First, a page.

“Go get it. I’ll have your throne covered. Literally.” She motioned to a servant, who brought a white blanket. By the time Anna returned, bundled up and warm, the servant had spread the blanket over Anna’s throne.

“Care to go for a little ride up to the balcony?” asked Elsa.

“A ride? What do you mean?”

“You’ll see.”

Olaf came from the doorway leading to the back rooms. “Can I come too?” he said, excitedly.

“Oh, there you are. Where have you been?” asked Elsa.

“I’ve been exploring. This palace is wonderful.”

“Of course you can come with us.”

The architect pointed to one of the six main pillars supporting the palace. “The spiral stair should be placed near that pillar, Your Majesty,” he explained.

“Lead on,” replied Elsa.

The architect led them to a spot near the area reserved for the musicians. “The center will be right here,” he said, indicating a spot on the floor.

Elsa positioned herself. “Everyone get close,” she advised.

She waited for the others to crowd about her. “Anna, you need to pull in your train. Here, fold it over your arm, like this.” Elsa demonstrated the process.

“I really do need to practice,” Anna said, as she copied Elsa.

Elsa dropped her train to free her arms. With a sweep of an arm she raised a circular banister around the group. She dropped her hands to her sides, and then slowly raised them. An ice pillar, a dozen feet wide, grew from the floor, carrying herself, Anna, Olaf, and the architect upward. As the column grew, a spiral stair appeared, incised into the cylinder’s side, wrapping around it. The pillar continued to grow, until the top had the same height as the balcony.

Elsa looked at the plans being held by the architect. “What does the connecting bridge look like?”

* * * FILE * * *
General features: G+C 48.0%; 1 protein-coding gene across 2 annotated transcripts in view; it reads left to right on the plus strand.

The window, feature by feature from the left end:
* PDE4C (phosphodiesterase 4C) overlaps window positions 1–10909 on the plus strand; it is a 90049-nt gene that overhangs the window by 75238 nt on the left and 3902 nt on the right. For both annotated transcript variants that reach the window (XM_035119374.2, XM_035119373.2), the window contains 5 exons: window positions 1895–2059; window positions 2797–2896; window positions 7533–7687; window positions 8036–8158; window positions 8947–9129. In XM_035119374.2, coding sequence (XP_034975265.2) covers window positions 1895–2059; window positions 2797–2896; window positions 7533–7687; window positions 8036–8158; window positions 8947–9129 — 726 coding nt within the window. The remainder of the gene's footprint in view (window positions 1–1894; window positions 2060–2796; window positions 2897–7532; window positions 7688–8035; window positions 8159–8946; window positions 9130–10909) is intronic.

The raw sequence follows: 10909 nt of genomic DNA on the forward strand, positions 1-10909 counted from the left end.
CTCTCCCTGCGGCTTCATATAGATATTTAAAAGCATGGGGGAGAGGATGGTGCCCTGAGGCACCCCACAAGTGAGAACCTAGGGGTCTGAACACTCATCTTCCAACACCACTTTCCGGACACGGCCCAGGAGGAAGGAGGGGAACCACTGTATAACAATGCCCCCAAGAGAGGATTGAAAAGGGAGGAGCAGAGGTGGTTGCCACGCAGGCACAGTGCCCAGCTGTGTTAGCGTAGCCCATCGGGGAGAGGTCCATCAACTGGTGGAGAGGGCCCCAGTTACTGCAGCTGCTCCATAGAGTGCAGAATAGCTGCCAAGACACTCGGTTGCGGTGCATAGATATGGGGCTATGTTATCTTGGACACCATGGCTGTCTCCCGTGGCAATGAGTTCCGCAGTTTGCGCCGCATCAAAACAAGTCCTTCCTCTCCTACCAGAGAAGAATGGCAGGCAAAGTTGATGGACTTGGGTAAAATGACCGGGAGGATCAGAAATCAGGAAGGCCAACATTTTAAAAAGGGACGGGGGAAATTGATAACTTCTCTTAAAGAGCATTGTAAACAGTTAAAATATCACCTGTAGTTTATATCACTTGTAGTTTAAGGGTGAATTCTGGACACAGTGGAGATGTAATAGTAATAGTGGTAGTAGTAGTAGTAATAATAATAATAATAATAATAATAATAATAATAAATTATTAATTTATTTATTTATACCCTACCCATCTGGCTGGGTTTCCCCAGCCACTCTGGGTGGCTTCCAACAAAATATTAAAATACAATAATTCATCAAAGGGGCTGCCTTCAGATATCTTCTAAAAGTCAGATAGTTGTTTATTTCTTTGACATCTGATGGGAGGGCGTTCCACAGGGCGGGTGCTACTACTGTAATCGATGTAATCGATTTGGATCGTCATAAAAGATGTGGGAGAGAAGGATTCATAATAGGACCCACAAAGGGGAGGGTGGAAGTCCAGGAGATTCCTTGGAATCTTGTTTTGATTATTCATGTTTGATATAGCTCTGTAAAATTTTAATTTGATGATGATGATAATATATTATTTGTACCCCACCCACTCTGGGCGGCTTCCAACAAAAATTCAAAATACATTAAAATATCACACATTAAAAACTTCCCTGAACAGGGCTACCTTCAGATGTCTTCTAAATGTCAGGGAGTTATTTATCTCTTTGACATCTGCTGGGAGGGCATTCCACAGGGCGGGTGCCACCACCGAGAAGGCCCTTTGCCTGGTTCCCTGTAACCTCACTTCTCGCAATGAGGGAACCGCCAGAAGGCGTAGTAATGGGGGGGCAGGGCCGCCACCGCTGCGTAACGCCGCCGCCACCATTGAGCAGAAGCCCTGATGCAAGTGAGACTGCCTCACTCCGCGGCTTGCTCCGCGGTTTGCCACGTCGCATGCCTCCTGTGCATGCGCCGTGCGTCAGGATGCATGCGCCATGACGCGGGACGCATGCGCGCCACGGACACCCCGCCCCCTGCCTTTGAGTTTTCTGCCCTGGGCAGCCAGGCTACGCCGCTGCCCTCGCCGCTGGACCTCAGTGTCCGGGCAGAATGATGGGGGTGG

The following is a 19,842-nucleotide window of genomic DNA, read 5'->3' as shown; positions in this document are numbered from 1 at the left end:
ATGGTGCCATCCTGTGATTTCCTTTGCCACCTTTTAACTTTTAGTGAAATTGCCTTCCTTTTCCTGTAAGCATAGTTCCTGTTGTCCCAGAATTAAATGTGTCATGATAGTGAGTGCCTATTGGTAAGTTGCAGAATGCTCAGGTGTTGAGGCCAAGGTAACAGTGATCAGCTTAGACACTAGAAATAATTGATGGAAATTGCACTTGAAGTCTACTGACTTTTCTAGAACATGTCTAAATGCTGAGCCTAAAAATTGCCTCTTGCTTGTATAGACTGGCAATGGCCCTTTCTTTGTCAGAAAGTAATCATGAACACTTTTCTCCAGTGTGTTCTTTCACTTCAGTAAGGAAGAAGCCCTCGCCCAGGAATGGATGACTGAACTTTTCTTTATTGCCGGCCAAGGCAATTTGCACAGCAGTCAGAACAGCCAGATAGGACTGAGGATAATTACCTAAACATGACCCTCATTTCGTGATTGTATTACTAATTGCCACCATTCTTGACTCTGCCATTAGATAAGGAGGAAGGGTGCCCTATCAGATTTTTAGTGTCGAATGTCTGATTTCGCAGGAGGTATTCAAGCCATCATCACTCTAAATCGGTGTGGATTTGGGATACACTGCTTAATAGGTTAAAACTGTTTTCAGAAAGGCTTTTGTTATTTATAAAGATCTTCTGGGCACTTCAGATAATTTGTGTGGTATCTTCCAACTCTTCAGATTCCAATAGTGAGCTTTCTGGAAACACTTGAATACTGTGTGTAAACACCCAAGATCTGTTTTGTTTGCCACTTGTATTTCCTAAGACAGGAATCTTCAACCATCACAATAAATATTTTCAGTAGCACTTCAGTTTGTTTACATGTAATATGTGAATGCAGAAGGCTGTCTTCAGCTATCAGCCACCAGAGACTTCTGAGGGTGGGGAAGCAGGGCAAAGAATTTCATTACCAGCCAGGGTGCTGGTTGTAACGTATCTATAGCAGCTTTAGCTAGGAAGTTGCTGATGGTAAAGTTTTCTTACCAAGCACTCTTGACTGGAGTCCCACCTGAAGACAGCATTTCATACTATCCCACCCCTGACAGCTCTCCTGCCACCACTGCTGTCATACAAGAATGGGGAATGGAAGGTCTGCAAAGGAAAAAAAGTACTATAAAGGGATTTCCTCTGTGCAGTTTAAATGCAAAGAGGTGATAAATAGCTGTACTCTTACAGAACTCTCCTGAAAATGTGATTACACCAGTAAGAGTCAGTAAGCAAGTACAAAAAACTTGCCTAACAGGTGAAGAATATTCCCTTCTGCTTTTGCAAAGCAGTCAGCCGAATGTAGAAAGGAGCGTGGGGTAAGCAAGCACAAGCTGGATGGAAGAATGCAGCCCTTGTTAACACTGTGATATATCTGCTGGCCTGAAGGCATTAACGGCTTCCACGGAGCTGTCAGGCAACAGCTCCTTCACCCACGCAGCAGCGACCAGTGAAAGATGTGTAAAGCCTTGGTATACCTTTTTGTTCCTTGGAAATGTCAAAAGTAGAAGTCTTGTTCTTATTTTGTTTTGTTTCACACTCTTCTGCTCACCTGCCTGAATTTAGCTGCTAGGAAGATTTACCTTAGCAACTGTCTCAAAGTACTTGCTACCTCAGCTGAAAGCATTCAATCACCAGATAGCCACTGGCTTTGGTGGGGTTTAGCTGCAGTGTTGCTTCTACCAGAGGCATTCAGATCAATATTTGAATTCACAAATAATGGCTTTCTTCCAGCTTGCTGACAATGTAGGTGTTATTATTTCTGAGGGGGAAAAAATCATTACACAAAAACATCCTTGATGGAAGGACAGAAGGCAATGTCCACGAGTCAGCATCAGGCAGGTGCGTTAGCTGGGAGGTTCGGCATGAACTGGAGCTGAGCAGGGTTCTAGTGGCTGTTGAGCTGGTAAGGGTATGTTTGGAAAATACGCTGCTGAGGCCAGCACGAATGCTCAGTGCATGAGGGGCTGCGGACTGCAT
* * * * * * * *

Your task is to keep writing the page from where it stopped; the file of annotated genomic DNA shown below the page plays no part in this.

The architect opened and presented the plans. Elsa studied them for a moment, turned, and made a short bridge to connect the pillar’s top to the balcony. An additional gesture added the banisters.

The architect looked at the result, then the plans. “That’s it. We’re done,” he said, smiling at Elsa. With a nod, she dismissed him. He bowed in return, and then walked to the banister, to better admire the palace.

“Shall we go to the outside balcony and see the view?” Elsa asked.

“Sure,” Anna replied.

Most of the servants had finished and were already leaving, heading back to Arendelle. The two sisters worked their way around the inner balcony in the virtually empty palace. Anna glanced at Elsa and saw her smiling. “You look happy.”

“It feels good to use my Power, to really cut loose and use it without holding back. It calms me. It calms the Power.”

“Maybe we can find other ways you can use your Power on a large scale.”

“Such as?” asked Elsa.

“Well, you could make a Royal barge.”

“A Royal barge,” Elsa said dubiously.

“Or freeze the fjord again, turn the ocean into a giant skating rink.”

“You’re suggesting I practice with my Power by creating navigational hazards and causing natural disasters?”

“Oh, don’t be like that. You can always dispel the ice. Besides, I’ve been thinking about how you have a need to use your Power.”

Anna paused, composing her thoughts.

Elsa waited for her to continue. She had rarely seen her sister look serious.

“It’s as though your Power will be expressed, either by you deciding to use it, or by it spilling out, without control. Your Power must be expressed. You cannot just suppress it. No more than you can suppress hunger by not eating. Or satisfy thirst by not drinking.”

“That is one of the best ways I’ve heard it explained.”

They walked down the stairs leading to the landing at the top of the grand stairway. Turning, the pair walked though a short passage through the outer wall and onto the outside balcony. Standing at the railing, they could see the evening sun dropping toward the sea. The fjord and the village had already fallen into shadow, although sunlight continued to bathe the ice palace. On the water, two ships could be seen, one anchoring and lowering her sails, the other entering the harbor.

“I see some guests have already arrived,” observed Anna.

“Shall we welcome them to the First Arendelle Michaelmas Royal Ball?”

Elsa passed one hand over the other. Snow formed, building a ball between her hands. Once large enough, she threw the ball upwards, and then pushed it farther into the sky with her Power. As blue-white light streamed from her hand, she could feel the ball’s weight pressing onto her palm. Several hundred feet above the palace, she let the ball explode, filling the air with a starburst of white.